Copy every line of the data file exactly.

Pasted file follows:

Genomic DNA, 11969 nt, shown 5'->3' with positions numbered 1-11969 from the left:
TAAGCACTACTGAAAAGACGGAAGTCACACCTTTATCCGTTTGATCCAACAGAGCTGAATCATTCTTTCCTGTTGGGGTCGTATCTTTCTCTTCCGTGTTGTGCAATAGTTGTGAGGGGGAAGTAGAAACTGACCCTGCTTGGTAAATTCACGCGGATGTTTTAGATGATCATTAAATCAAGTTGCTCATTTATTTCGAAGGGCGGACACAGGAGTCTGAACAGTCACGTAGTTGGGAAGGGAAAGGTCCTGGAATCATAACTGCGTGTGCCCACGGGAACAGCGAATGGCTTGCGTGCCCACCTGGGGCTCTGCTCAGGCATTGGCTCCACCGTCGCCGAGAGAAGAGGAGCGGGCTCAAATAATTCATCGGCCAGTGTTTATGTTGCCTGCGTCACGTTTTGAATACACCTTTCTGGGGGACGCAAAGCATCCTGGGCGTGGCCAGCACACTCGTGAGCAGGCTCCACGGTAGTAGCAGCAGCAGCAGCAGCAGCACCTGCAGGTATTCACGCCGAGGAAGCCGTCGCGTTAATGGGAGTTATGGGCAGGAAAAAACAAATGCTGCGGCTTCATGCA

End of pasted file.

Genomic DNA, 11969 nt, shown 5'->3' with positions numbered 1-11969 from the left:
TAAGCACTACTGAAAAGACGGAAGTCACACCTTTATCCGTTTGATCCAACAGAGCTGAATCATTCTTTCCTGTTGGGGTCGTATCTTTCTCTTCCGTGTTGTGCAATAGTTGTGAGGGGGAAGTAGAAACTGACCCTGCTTGGTAAATTCACGCGGATGTTTTAGATGATCATTAAATCAAGTTGCTCATTTATTTCGAAGGGCGGACACAGGAGTCTGAACAGTCACGTAGTTGGGAAGGGAAAGGTCCTGGAATCATAACTGCGTGTGCCCACGGGAACAGCGAATGGCTTGCGTGCCCACCTGGGGCTCTGCTCAGGCATTGGCTCCACCGTCGCCGAGAGAAGAGGAGCGGGCTCAAATAATTCATCGGCCAGTGTTTATGTTGCCTGCGTCACGTTTTGAATACACCTTTCTGGGGGACGCAAAGCATCCTGGGCGTGGCCAGCACACTCGTGAGCAGGCTCCACGGTAGTAGCAGCAGCAGCAGCAGCAGCACCTGCAGGTATTCACGCCGAGGAAGCCGTCGCGTTAATGGGAGTTATGGGCAGGAAAAAACAAATGCTGCGGCTTCATGCA